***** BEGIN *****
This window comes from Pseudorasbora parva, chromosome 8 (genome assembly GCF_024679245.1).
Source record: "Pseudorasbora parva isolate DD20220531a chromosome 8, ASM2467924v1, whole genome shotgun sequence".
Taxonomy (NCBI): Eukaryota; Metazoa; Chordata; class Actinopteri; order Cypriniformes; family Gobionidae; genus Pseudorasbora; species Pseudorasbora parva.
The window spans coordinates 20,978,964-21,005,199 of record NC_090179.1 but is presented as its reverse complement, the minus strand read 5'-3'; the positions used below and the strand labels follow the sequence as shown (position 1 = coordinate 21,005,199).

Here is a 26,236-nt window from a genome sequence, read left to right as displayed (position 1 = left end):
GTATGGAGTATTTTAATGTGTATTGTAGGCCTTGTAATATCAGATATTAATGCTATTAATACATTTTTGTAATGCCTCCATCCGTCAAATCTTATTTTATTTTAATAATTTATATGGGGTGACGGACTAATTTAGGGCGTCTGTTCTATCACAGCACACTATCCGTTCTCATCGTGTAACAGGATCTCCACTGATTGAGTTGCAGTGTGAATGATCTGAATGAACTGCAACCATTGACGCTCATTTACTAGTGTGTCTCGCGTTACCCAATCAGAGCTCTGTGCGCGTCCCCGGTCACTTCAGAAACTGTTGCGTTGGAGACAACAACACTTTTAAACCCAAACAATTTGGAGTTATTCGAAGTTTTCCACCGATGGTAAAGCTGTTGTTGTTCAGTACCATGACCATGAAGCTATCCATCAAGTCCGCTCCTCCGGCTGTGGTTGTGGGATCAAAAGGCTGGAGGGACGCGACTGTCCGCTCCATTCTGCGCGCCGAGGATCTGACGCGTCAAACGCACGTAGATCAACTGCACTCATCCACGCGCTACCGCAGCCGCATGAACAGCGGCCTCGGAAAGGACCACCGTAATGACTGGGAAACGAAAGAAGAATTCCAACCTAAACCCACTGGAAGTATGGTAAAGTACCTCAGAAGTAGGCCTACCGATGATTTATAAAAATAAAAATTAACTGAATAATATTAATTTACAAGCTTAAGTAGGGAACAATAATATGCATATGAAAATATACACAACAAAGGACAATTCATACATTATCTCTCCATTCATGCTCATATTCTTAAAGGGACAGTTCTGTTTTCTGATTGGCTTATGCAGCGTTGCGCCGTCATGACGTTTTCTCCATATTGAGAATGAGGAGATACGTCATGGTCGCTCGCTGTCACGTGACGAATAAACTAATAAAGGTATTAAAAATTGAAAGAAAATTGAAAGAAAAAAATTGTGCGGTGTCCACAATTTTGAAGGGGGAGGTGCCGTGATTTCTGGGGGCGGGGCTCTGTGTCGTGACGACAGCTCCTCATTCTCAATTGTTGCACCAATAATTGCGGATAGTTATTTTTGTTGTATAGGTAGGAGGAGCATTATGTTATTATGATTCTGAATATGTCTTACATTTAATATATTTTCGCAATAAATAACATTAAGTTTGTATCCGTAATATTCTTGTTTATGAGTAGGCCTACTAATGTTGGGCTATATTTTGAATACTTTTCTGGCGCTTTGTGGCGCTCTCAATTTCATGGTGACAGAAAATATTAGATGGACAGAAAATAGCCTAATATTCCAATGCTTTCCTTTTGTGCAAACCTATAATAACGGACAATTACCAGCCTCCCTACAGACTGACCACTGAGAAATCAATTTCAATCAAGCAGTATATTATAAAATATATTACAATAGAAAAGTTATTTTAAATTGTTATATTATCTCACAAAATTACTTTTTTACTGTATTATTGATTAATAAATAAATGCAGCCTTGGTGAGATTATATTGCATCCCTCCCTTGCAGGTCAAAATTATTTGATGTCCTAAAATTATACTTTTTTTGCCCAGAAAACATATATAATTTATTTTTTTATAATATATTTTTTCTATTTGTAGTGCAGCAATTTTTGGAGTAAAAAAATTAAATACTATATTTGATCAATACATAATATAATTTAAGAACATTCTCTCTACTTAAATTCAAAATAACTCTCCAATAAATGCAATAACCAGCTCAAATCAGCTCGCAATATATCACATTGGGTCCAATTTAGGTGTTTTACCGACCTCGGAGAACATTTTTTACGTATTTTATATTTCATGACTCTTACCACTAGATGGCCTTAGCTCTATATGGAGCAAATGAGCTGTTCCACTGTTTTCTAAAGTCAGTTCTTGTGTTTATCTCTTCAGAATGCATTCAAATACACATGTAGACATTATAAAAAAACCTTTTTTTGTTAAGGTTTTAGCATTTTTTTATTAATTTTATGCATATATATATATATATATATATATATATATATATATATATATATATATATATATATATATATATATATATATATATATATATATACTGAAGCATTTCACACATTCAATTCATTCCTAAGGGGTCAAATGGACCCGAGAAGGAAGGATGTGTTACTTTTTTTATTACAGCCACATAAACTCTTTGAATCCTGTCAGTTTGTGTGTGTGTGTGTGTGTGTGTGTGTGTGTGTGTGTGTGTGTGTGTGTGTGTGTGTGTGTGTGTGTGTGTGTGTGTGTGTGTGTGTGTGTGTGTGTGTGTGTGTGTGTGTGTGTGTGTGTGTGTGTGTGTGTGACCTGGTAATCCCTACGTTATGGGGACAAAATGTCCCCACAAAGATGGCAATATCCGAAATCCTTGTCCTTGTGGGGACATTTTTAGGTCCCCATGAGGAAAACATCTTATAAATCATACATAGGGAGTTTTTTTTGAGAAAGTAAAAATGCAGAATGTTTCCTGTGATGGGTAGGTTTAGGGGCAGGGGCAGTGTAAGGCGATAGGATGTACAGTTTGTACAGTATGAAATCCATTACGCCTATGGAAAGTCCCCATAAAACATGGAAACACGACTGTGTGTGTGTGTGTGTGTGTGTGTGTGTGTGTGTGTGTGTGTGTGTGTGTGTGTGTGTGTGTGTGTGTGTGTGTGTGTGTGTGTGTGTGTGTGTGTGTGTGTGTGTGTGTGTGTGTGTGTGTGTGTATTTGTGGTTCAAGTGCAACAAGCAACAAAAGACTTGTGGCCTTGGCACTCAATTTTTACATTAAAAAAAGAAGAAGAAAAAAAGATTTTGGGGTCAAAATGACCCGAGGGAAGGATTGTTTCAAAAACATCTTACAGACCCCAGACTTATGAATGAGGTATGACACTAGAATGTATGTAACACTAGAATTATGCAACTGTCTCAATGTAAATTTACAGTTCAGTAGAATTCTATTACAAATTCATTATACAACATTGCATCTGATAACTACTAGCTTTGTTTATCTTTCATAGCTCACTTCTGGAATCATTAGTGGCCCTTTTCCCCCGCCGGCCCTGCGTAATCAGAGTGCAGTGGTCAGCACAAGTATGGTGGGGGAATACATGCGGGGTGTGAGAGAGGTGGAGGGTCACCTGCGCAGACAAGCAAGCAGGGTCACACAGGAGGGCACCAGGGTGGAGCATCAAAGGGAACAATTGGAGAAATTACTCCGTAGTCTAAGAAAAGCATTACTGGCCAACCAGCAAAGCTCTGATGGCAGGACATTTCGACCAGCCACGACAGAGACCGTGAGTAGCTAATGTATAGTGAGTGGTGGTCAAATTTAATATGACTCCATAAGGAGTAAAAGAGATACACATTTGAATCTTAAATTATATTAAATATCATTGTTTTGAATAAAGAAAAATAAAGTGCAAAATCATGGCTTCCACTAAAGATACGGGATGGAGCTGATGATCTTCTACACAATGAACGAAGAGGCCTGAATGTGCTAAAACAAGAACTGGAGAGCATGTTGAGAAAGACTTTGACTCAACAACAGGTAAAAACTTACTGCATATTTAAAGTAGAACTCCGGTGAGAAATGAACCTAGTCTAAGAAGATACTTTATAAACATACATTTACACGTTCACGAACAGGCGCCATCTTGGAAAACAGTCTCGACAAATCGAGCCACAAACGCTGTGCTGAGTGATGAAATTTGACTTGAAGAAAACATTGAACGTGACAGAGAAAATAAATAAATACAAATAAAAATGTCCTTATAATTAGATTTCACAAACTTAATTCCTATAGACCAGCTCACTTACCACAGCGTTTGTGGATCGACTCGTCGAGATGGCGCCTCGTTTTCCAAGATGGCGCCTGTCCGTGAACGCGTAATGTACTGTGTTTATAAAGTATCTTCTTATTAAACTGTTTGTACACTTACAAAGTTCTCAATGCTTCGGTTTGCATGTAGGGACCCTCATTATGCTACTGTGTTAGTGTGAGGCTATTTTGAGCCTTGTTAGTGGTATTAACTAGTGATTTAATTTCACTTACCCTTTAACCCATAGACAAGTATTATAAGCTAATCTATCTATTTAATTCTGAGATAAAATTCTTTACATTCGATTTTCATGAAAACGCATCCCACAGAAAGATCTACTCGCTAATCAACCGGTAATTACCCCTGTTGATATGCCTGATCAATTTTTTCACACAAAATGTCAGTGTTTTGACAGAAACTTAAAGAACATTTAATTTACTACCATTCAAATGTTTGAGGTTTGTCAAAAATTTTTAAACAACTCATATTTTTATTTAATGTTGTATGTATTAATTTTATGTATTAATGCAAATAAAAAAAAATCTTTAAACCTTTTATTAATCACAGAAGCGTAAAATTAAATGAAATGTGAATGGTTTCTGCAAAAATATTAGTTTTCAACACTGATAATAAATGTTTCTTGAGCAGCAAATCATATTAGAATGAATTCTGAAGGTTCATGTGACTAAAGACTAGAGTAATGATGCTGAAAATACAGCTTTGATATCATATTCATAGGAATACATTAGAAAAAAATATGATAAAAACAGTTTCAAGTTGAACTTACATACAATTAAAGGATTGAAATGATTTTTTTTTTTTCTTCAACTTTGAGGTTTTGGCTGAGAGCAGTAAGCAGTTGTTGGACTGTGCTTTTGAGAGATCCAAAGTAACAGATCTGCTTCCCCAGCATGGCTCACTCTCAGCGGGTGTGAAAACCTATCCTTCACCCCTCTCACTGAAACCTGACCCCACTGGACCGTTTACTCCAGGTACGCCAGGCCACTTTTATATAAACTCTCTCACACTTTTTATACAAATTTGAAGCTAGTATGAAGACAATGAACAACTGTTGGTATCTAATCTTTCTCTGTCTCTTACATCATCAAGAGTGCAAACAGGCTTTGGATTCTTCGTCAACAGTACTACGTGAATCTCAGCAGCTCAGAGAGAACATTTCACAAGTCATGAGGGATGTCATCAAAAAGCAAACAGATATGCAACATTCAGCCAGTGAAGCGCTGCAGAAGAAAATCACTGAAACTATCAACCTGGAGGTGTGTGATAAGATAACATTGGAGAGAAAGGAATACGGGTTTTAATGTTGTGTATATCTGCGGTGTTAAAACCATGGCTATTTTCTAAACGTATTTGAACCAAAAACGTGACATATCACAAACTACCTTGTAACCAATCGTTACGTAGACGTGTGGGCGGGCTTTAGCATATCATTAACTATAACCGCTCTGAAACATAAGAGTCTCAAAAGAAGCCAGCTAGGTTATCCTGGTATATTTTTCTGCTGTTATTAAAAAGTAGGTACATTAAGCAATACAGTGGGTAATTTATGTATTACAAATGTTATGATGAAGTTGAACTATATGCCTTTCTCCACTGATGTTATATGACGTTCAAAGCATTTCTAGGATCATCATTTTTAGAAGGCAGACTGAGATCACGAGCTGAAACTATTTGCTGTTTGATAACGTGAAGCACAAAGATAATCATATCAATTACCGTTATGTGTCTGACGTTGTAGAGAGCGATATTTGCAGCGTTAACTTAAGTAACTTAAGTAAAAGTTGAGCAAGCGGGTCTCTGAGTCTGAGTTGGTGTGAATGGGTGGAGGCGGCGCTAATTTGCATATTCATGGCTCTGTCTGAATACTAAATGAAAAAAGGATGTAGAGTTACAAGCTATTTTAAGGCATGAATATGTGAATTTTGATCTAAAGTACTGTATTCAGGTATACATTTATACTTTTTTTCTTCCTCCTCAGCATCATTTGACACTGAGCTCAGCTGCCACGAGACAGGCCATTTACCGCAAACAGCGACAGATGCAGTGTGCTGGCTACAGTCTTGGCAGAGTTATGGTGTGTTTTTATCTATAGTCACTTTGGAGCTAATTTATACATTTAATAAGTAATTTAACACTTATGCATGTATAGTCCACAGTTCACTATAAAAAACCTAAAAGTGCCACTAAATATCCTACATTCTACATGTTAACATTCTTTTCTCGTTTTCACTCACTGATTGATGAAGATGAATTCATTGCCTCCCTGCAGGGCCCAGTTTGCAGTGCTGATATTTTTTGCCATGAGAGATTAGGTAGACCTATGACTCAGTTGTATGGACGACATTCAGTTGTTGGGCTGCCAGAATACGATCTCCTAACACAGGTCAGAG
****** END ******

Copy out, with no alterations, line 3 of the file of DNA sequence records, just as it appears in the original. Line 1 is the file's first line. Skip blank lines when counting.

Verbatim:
Taxonomy (NCBI): Eukaryota; Metazoa; Chordata; class Actinopteri; order Cypriniformes; family Gobionidae; genus Pseudorasbora; species Pseudorasbora parva.